b. Texts or verses that glorify suffering. From Isaiah 53:7ff Christ’s submission to suffering continues to be used in the context of domestic violence, to encourage women to see their suffering as “God’s will” for them. This interpretation encourages submission to suffering as an expression of faith in God. We need to point out that there is legitimate suffering especially in the struggle for justice but there is also illegitimate suffering which robs the person who suffers of their dignity and agency. Domestic violence falls under the category of illegitimate suffering. Love is linked to unnecessary suffering, sacrifice and selflessness. We need to develop a theology around issues of suffering that does not in the process take away the dignity of the life of the person. Christ suffering should not be used in domestic violence cases – it is totally inappropriate because Christ died so that we can have life and life in abundance John 10:10. Again we see how texts are abused to serve the interests of those in power.

c. The abuse of Christian ethics. I will only cite forgiveness because it is the one that is subject to most abuse. Again Jesus’ words need to be taken together and not separate isolated texts to serve the interests of those in power. One of the teachings of Jesus which encourages us to forgive “seventy times seventy times” has been used to encourage the abused woman to keep on forgiving her abuser. However, a comprehensive study of forgiveness, not just isolated texts, will reveal that forgiveness is closely related to repentance and justice making. These three are inseparable and if applied in domestic violence cases, there would be no cheap forgiveness that perpetuates and sustains the abuse.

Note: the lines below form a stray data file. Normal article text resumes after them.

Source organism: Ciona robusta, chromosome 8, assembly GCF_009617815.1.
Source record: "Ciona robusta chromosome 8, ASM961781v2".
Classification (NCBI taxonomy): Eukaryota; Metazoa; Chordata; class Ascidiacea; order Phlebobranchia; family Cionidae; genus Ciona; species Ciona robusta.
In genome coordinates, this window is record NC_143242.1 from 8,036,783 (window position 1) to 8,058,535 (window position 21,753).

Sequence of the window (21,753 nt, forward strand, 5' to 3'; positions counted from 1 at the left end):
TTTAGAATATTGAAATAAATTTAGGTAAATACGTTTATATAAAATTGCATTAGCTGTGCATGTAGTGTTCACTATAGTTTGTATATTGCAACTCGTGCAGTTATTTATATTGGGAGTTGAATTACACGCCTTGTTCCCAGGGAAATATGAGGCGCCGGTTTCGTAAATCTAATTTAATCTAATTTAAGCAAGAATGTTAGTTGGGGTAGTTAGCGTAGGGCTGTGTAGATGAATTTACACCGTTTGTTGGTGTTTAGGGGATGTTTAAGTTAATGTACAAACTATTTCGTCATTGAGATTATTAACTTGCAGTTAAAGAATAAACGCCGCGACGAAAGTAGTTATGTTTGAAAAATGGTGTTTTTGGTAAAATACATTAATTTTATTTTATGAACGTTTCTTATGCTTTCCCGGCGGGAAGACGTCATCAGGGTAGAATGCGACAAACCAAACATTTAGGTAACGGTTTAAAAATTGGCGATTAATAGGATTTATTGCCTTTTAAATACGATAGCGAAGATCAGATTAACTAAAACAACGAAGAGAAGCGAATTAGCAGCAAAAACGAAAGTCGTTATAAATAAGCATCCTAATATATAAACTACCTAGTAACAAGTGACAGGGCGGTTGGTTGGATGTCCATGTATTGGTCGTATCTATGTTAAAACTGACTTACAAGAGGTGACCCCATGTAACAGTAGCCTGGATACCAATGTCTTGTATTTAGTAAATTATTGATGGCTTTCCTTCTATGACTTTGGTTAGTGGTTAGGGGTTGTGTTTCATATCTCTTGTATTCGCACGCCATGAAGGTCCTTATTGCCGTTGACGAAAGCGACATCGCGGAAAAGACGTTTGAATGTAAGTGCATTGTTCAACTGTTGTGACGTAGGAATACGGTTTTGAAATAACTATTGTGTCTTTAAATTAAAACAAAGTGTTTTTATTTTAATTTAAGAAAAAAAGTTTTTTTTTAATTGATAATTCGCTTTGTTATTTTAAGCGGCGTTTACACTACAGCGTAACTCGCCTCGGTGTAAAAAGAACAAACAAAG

d. Glorification of the family or family ideology where the family as an institution takes priority over the lives of people and this is the case in domestic violence where the home has become a dangerous, unsafe place. Again texts are quoted to ensure that marriage is preserved at all cost even the death of the abused partner. This is a case where the institution takes precedence over the well being of people and could the same principle that Jesus used about the Sabbath be used here namely that “the Sabbath is meant for human-beings and not human beings for the Sabbath” i.e. preserve humanity first before the institution.


I just want to say in closing that it is the intention of this paper to make us realise that gender analysis is not a threat to the church, but a tool that can enable us to root out those aspects in our faith traditions that perpetuate the oppression, exclusion and marginalisation of women. Perhaps some of us feel that things should be left alone, but the rising incidents of violence against women is a clear sign that all is not well, that gender inequality is not a harmless practice that will disappear! Gender inequality needs to be seen for what it really is a crime against humanity and a seat for the struggle for justice. That struggle needs to happen within the church. Women’s rights are human rights.